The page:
Dresden Conference Calls for Nexus Approach to Global Change and Sustainable Development Goals

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  • 2015•03•30     Dresden

    From 25–27 March 2015 the UNU Institute for Integrated Management of Material Fluxes and of Resources (UNU-FLORES) organized the first Dresden Nexus Conference (DNC) under the theme “Global Change, Sustainable Development Goals and the Nexus Approach”. DNC2015 brought together more than 350 participants from UN organizations, UNU institutes, Member States, German ministries, national and international organizations, as well as individual researchers and NGOs from around the world.

    The nexus approach to the sustainable management of water, soil, and waste integrates environmental management and governance across sectors and scales. This approach is based on the understanding that environmental resources are inextricably intertwined. Taking a nexus approach for environmental resources may help to decrease environmental risks and ecological scarcities under conditions of global change as well as to ensure economic development.

    Day 1 of the conference focused on how adopting a nexus approach could mitigate growing water, food and energy insecurity due to climate change. UNU Rector David M. Malone delivered opening remarks along with the heads of regional, national and international institutions. This was followed by two plenary keynote speeches which discussed “Addressing Climate Change in the Context of Sustainable Management of Natural Resources” and “Systems Thinking for Advancing a Nexus Approach to Water, Soil and Waste”. Six afternoon parallel sessions examined various aspects of applying a nexus approach to addressing climate change.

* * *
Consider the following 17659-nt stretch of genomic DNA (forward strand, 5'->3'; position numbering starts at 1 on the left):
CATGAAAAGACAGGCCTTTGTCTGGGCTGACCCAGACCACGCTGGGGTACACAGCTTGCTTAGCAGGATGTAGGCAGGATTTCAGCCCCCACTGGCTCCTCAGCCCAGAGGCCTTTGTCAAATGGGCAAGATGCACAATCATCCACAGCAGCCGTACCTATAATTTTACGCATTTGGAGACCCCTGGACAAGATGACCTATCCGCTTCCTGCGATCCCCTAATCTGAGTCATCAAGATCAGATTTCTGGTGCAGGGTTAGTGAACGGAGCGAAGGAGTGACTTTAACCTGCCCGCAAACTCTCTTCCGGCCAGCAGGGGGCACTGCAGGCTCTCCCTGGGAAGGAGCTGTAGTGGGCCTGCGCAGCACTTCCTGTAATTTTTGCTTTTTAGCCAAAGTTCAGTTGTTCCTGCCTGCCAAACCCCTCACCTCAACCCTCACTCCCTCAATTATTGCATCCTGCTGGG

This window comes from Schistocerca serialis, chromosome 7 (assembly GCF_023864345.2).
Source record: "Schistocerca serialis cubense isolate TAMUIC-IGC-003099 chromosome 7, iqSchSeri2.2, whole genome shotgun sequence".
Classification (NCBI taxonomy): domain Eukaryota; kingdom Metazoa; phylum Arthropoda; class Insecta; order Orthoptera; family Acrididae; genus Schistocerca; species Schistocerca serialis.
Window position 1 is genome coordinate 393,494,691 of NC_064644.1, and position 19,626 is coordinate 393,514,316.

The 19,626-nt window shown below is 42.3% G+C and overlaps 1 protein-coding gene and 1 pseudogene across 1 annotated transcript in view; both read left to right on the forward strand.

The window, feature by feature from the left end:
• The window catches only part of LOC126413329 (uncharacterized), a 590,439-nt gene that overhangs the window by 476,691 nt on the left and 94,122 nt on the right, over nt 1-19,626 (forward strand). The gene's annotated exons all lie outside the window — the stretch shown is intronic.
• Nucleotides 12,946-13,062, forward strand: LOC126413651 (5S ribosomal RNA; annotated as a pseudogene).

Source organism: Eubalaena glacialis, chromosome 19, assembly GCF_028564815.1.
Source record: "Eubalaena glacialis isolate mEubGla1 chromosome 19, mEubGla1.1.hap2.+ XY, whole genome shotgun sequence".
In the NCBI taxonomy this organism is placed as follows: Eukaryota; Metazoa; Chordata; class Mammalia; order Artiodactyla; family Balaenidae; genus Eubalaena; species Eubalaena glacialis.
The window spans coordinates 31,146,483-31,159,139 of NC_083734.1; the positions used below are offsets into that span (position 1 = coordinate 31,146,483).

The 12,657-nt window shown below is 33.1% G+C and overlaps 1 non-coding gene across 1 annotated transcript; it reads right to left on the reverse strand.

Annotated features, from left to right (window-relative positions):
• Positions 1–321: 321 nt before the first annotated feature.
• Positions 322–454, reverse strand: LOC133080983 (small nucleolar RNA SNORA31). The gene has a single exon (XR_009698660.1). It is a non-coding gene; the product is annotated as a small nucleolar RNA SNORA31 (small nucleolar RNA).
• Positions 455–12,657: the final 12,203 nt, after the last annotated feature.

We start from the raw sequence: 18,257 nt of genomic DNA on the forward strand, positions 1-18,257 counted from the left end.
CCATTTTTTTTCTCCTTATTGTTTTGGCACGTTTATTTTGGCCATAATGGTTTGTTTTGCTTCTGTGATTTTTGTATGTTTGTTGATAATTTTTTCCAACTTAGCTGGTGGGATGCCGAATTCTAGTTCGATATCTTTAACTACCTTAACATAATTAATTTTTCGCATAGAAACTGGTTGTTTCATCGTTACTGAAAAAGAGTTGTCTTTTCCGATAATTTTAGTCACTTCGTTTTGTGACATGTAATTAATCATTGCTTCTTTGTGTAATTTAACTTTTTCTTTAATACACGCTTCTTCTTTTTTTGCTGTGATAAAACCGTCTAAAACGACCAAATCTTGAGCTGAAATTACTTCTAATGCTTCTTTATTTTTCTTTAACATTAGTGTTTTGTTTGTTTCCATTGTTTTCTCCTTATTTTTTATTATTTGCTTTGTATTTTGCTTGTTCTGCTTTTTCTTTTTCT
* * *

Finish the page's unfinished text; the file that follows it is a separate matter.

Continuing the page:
H.E. Mohamed Higazy, Ambassador of the Arab Republic of Egypt answers a question during the panel discussion on Day 1 of DNC2015. Photo: UNU-FLORES

    H.E. Mohamed Higazy, Ambassador of the Arab Republic of Egypt answers a question during the panel discussion on Day 1 of DNC2015. Photo: UNU-FLORES

    Day 2 of DNC2015 explored the possibilities and challenges of urbanization. Keynote speeches were given by Dr. Saeed Nairizi, President of the International Commission on Irrigation and Drainage, who discussed “Urbanization: Threat or an Opportunity? Water and Waste Nexus Approach”, and William Rees, Professor Emeritus at the University of British Columbia, who argued that, “Business as usual is not an option for urban sustainability…It is a collective problem that demands collective action.” The day continued with afternoon plenary sessions and an exhibition of over 60 posters, each corresponding with one of the various parallel sessions on climate change, urbanization and population growth.

    Panel Discussion in the afternoon plenary on Day 2 of DNC2015. Photo: UNU-FLORES

    Panel discussion in the afternoon plenary on Day 2 of DNC2015. Photo: UNU-FLORES

    Day 3 of the conference examined strategies to address challenges for sustainable resource management posed by population growth. The day’s first keynote by Michael Herrmann, Adviser on Population and Economics, and Manager of the Innovation Fund at the United Nations Population Fund (UNFPA), set forth three policy priorities for fostering sustainable development — social, economic and environmental. The second keynote was presented by László Miklós, Head of the UNESCO Chair for sustainable development and ecological awareness at Technical University in Zvolen (Slovakia). He challenged participants with a critique of current thinking on, and understanding of, integrated approaches to sustainable management of environmental resources.

    The conference concluded with an afternoon of panel discussions, and concluding talks by prominent experts on management of water and soil resources, and urban development.

    For a complete overview of the conference, visit the UNU-FLORES website.